Sunday, December 11, 2016

Dana Fitz Gale on Writing Into the Unknown

In the 56th in a series of posts on 2016 books entered for The Story Prize, Dana Fitz Gale, author of Spells for Victory and Courage (Brighthorse Books), explores the difficulty of creating a story based on a tragic event.

When it comes to writing, I have never had much faith in rules. I doubt whether any lasting art was ever made by following a set of guidelines. In terms of fiction, I think the very worst, the dreariest and most destructive rule is also one of the most cited ones: “Write what you know.”

On the surface, it sounds practical enough. It's easy and convenient to write what you know, to stick to topics that feel cozily familiar. Writing fiction about what you know is safe; it requires no research, no forays into the domains of doubt and ambiguity, no death-defying trapeze acts of the imagination. And this, in a nutshell, is what's wrong with writing what you know.

Canoeing, not ca-knowing
One of the stories in my collection, Spells for Victory and Courage is a piece called "Canoe." It's fiction, but it was inspired by a real-life event. About fifteen years ago, there was a river accident in Montana involving a tourist family with two young boys, ages three and five. At the time, I had recently completed river rescue training and raft guide school. I was spending all my free hours on Montana rivers, so the accident felt disturbingly close to home. Long after it had vanished from the news, I was still contemplating it. In fact, I could not keep it from my thoughts.

Many years later, when I had two sons of my own, ages three and five, the incident came back to haunt me, once again. I decided that my odd obsession with this past event meant I should turn it into fiction, use it as material for a story. It would be easy, I believed, since I'd be writing what I knew. As the mother of young boys, a lover of rivers, and a Montana resident, I was more or less an expert on what happened.

Despite my knowledge, my attempts to write the story kept on failing. I wrote several drafts from the mother's point of view. I knew how torn she was between her wish to let her children have adventures and her instinct to protect them, at all costs. I knew exactly how she felt, and yet the story wouldn't work. I tried the father's point of view. I knew him too. His yearning for wild places, his desire to give his children the experiences he'd craved, as a child. I knew his good intentions, undermined by bad advice and a simple lack of information. It was not his fault that he had grown up where the waterways were slow and wide and relatively warm. I knew these things.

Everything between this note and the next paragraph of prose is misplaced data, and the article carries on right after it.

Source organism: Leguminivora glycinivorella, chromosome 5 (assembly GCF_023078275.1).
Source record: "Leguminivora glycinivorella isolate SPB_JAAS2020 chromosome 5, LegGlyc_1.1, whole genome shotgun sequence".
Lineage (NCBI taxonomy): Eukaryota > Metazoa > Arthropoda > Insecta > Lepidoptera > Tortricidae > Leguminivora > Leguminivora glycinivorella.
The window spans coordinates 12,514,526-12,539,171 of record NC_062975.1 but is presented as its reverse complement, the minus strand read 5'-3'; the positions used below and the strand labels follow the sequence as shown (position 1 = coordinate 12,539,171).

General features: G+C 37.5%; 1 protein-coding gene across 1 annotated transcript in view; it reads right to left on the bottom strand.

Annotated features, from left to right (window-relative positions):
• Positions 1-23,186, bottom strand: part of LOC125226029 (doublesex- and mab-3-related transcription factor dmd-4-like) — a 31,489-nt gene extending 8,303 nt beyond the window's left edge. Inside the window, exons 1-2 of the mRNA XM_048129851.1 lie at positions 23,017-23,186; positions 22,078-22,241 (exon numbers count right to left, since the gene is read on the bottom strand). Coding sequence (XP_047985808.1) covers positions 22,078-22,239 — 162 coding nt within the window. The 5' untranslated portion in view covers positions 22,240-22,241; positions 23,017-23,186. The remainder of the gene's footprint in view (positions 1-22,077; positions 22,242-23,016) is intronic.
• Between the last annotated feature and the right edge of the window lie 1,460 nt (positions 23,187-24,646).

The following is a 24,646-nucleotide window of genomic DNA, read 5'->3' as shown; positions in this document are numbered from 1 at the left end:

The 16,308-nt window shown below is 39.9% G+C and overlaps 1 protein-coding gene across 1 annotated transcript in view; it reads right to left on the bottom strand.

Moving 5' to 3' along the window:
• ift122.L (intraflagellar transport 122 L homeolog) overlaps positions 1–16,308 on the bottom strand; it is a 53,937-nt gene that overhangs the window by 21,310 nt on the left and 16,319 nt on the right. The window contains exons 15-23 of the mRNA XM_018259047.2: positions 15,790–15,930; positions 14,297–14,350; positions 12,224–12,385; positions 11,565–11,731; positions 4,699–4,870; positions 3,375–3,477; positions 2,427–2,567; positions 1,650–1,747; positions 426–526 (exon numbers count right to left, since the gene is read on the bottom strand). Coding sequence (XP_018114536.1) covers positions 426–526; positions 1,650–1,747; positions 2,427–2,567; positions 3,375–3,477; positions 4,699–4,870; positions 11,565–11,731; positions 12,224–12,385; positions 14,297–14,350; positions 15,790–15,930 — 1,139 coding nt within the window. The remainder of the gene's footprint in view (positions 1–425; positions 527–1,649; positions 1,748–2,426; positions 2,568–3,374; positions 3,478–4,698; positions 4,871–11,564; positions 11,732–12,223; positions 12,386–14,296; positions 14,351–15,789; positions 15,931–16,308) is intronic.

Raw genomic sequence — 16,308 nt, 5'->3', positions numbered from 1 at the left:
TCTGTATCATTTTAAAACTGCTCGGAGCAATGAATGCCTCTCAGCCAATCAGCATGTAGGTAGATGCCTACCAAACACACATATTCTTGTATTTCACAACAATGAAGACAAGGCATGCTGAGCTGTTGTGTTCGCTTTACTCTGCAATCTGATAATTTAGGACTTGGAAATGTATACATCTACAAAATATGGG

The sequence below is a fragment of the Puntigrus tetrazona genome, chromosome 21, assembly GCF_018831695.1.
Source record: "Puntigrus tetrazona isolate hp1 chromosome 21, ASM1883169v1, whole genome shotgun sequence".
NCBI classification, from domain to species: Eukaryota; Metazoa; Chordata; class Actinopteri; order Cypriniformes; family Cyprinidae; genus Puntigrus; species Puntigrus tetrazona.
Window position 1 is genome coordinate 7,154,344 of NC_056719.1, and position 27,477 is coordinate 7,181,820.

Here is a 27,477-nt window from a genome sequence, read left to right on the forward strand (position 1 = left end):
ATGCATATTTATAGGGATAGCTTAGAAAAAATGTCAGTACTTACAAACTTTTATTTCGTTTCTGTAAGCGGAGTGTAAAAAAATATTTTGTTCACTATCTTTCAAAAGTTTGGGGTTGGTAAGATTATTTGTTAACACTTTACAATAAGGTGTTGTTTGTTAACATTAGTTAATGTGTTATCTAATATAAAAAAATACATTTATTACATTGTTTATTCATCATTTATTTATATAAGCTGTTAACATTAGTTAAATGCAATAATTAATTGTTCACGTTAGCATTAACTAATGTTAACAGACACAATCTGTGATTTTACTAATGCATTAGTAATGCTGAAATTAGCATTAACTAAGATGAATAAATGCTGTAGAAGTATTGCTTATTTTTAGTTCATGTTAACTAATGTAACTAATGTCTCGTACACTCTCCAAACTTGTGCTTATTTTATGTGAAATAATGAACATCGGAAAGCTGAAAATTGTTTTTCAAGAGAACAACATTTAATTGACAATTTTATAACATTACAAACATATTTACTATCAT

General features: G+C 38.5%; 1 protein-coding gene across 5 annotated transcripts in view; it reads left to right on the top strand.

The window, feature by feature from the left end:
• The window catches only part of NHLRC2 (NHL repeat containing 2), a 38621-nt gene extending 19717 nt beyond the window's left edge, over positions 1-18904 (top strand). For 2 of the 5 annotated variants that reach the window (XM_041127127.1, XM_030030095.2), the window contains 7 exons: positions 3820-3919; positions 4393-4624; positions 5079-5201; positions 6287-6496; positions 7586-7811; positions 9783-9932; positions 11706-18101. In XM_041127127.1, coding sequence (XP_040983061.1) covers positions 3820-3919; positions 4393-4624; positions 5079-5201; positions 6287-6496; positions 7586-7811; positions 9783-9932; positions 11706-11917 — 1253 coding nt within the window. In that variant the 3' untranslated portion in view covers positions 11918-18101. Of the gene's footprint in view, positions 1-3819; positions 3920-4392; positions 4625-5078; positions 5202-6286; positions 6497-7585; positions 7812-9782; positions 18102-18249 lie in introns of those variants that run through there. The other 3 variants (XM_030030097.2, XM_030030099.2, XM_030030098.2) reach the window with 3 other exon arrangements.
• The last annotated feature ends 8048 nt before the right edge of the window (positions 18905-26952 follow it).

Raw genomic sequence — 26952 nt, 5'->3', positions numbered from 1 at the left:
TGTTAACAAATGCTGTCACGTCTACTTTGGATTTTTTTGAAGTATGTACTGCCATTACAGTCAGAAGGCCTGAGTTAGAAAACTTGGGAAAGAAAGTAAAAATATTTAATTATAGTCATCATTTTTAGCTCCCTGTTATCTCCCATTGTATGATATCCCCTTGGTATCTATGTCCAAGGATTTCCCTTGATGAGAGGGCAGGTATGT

I knew my characters and subject matter inside out. Yet the story fell flat, every time. It failed because the true story was not about the things I knew. Like a trout haunting the depths of a cold river, the truth was lurking in the shadow of my ignorance.

What I didn't know was why certain Montanans had given these poor tourists bad advice, why they'd assured the father it was safe to canoe the glacial river at the height of spring runoff. Considering that there were two young children on the trip, this deed seemed unimaginably evil. I could not imagine what would make a person do such a malicious thing. I didn't want to know, and yet I had no choice. The only way to write the story, I finally realized, was to plunge into the fog, to write the thing I genuinely didn’t know.

The unknown, not the known, is what makes fiction worth the effort. Einstein said the unknown is what makes existence worth the effort. “The mysterious," he wrote, "is the fundamental emotion that stands at the cradle of true art and true science. Whoever does not know it can no longer wonder, no longer marvel, is as good as dead.”

So if I still believed in rules, perhaps I'd suggest a few new ones:

Instead of writing what you know, write curiosity. Write doubt. Write what your parents never told you, what you never learned in school. Write your own blind spots. Write what keeps you up at night. Write the flickering shapes that hover at the edges of your vision and then vanish when you turn your head to look. Write past the barbed wire fences of your understanding. Write towards chaos. Write what you don't know.